Yesterday the best girlfriend ever and myself entered our minuscule all terrain vehicle and dared flooded roads, badger attacks and overprotective pheasants to drive to the English equivalent of Ankh-Morpork. There her eminence had secured us two tickets to see three comedians and my high priest of musical comedy, the ever so brilliant Bill Bailey in -of all places- a church. Not any church, though. A rather impressive example of victorian gothic architecture in Islington, the Union Chapel is as impressive as it gets. They even ask you whether you want your Hobgoblin at room temperature or cold. Bloody brilliant! Before we finally got to see Bailey, we sat through 2 hours of ‘stand up’ (which in my vocabulary unfortunately still stands for some bloke on a stage trying to get through as many four letter words as possible) and was pleasantly surprised.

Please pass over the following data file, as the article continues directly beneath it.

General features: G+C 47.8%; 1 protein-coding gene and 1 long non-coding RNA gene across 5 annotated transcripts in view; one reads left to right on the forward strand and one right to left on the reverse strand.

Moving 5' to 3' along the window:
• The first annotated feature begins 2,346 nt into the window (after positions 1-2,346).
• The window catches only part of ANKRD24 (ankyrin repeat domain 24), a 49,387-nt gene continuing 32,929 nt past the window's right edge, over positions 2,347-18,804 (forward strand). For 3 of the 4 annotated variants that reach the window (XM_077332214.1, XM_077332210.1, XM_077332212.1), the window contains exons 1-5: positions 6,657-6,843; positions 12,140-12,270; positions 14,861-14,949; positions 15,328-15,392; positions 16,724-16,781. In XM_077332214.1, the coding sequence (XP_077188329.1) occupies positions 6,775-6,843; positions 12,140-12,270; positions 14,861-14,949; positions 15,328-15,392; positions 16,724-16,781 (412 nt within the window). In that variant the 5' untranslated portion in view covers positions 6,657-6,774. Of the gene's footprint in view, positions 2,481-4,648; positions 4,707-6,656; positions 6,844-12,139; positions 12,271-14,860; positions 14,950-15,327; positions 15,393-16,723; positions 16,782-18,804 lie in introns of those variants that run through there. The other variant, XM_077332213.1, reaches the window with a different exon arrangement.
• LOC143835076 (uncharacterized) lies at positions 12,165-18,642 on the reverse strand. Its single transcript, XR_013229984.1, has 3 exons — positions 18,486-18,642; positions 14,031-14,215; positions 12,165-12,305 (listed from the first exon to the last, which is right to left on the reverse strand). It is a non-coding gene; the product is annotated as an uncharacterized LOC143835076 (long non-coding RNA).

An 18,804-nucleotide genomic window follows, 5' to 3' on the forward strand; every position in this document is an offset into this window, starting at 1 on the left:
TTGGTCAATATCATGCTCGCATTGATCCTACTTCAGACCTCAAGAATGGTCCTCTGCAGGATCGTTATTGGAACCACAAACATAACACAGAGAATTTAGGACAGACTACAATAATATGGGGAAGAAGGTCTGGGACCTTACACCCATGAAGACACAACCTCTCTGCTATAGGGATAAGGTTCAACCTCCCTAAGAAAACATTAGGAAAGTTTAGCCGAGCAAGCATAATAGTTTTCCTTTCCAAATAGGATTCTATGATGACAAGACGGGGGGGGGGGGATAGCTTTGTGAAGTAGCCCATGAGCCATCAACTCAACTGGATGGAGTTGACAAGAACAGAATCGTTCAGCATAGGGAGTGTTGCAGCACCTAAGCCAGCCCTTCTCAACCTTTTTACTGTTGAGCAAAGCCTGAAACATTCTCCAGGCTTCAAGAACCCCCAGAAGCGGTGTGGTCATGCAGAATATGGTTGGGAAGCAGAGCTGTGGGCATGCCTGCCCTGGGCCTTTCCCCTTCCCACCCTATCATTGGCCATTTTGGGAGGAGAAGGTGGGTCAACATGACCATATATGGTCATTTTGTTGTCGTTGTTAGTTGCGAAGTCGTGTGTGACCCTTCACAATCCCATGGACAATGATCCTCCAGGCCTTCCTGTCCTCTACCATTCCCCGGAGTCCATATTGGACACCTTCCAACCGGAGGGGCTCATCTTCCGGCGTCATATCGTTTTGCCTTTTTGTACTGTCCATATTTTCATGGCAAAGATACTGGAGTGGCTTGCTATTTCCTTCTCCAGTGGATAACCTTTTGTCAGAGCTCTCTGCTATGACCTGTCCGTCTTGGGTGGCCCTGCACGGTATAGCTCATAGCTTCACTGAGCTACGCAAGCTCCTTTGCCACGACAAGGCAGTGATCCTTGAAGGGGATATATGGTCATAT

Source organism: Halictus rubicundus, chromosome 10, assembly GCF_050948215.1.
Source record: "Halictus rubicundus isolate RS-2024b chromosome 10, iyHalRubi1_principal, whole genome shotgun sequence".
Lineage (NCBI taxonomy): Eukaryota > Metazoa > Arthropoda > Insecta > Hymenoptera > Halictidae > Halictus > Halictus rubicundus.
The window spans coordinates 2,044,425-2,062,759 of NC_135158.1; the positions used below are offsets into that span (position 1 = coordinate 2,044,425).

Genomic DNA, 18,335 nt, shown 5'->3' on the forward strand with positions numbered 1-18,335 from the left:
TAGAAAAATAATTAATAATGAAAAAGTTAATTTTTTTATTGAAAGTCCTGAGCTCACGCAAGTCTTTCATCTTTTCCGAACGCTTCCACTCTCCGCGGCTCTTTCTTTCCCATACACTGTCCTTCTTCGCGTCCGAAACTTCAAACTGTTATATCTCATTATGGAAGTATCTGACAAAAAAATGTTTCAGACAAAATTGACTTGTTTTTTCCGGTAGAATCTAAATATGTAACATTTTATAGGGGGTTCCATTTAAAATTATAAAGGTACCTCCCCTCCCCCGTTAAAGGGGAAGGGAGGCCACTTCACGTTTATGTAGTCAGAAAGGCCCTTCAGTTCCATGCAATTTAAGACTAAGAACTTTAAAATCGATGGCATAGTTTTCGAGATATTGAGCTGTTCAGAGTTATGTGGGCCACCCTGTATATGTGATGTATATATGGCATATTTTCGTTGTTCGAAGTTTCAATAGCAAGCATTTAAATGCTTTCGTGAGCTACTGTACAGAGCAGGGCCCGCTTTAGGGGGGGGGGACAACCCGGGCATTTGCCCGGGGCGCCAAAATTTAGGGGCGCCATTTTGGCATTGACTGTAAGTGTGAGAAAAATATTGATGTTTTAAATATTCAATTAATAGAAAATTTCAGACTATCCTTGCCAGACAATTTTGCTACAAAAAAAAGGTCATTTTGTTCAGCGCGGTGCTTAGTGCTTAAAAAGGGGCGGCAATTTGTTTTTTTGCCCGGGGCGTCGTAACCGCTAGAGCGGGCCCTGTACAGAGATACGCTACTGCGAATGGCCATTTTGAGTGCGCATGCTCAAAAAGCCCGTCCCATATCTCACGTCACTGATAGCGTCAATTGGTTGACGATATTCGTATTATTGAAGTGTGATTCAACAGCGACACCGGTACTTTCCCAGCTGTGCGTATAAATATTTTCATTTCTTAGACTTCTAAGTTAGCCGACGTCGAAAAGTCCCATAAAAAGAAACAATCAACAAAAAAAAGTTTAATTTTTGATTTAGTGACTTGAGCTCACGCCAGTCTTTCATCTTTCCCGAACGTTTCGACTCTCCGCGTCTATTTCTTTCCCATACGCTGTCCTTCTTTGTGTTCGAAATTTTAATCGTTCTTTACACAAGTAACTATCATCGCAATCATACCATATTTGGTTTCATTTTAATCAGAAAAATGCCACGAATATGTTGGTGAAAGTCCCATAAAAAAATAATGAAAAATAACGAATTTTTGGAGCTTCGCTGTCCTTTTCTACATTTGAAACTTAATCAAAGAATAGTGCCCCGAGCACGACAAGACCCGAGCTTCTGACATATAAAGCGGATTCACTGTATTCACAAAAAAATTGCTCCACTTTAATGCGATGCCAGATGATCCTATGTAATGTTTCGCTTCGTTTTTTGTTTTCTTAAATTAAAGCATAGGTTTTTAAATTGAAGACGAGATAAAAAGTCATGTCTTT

It didn’t start well, though, as the MC of the evening was the rather  execrable Charlie Baker, who obviously believes that the word ‘knockers’ is still funny. Before the gig the best girlfriend ever mused that if this is going down in a consecrated church, they are probably unlikely to be allowed to swear. Boy was she wrong.  Rufus Hound who was obviously out on stage to deliberately shock a lefty liberal audience waiting for Bailey to appear. I do think he almost got there. Always in the verge of being misogynistic, he nevertheless managed to convey the tragic aspects of male masturbation, the idiocy of ritual circumcision and the importance of oral sex in the world in such disarmingly honest tones that even the best girlfriend ever was delighted.

I am though not sure why the mother of the two ca 10 year old girls thought it would be a good idea to bring her daughters to the gig. I am sure there will be trauma. And questions (‘Mummy? What is cocksucking? Does it involve poultry?’).